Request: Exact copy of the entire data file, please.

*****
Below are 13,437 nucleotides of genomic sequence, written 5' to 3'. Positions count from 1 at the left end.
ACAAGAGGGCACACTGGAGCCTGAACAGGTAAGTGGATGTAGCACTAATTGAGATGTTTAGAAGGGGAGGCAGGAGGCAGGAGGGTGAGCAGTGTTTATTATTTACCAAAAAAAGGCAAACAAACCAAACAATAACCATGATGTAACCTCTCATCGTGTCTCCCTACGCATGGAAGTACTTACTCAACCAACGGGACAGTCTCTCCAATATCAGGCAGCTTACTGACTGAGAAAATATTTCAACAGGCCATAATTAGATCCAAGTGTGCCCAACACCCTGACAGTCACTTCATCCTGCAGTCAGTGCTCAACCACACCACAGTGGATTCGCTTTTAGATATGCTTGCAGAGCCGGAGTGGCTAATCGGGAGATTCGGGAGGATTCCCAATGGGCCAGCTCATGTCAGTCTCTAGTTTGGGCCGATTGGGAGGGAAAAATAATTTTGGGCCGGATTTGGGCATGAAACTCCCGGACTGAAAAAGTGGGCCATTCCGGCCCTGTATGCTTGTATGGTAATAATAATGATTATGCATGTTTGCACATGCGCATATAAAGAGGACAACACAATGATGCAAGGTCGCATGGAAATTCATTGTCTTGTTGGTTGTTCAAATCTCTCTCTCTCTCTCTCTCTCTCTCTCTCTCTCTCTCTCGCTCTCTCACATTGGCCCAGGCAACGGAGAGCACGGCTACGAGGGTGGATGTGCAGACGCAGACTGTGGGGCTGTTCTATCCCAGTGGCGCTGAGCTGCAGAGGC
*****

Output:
Below are 13,437 nucleotides of genomic sequence, written 5' to 3'. Positions count from 1 at the left end.
ACAAGAGGGCACACTGGAGCCTGAACAGGTAAGTGGATGTAGCACTAATTGAGATGTTTAGAAGGGGAGGCAGGAGGCAGGAGGGTGAGCAGTGTTTATTATTTACCAAAAAAAGGCAAACAAACCAAACAATAACCATGATGTAACCTCTCATCGTGTCTCCCTACGCATGGAAGTACTTACTCAACCAACGGGACAGTCTCTCCAATATCAGGCAGCTTACTGACTGAGAAAATATTTCAACAGGCCATAATTAGATCCAAGTGTGCCCAACACCCTGACAGTCACTTCATCCTGCAGTCAGTGCTCAACCACACCACAGTGGATTCGCTTTTAGATATGCTTGCAGAGCCGGAGTGGCTAATCGGGAGATTCGGGAGGATTCCCAATGGGCCAGCTCATGTCAGTCTCTAGTTTGGGCCGATTGGGAGGGAAAAATAATTTTGGGCCGGATTTGGGCATGAAACTCCCGGACTGAAAAAGTGGGCCATTCCGGCCCTGTATGCTTGTATGGTAATAATAATGATTATGCATGTTTGCACATGCGCATATAAAGAGGACAACACAATGATGCAAGGTCGCATGGAAATTCATTGTCTTGTTGGTTGTTCAAATCTCTCTCTCTCTCTCTCTCTCTCTCTCTCTCTCTCTCTCGCTCTCTCACATTGGCCCAGGCAACGGAGAGCACGGCTACGAGGGTGGATGTGCAGACGCAGACTGTGGGGCTGTTCTATCCCAGTGGCGCTGAGCTGCAGAGGC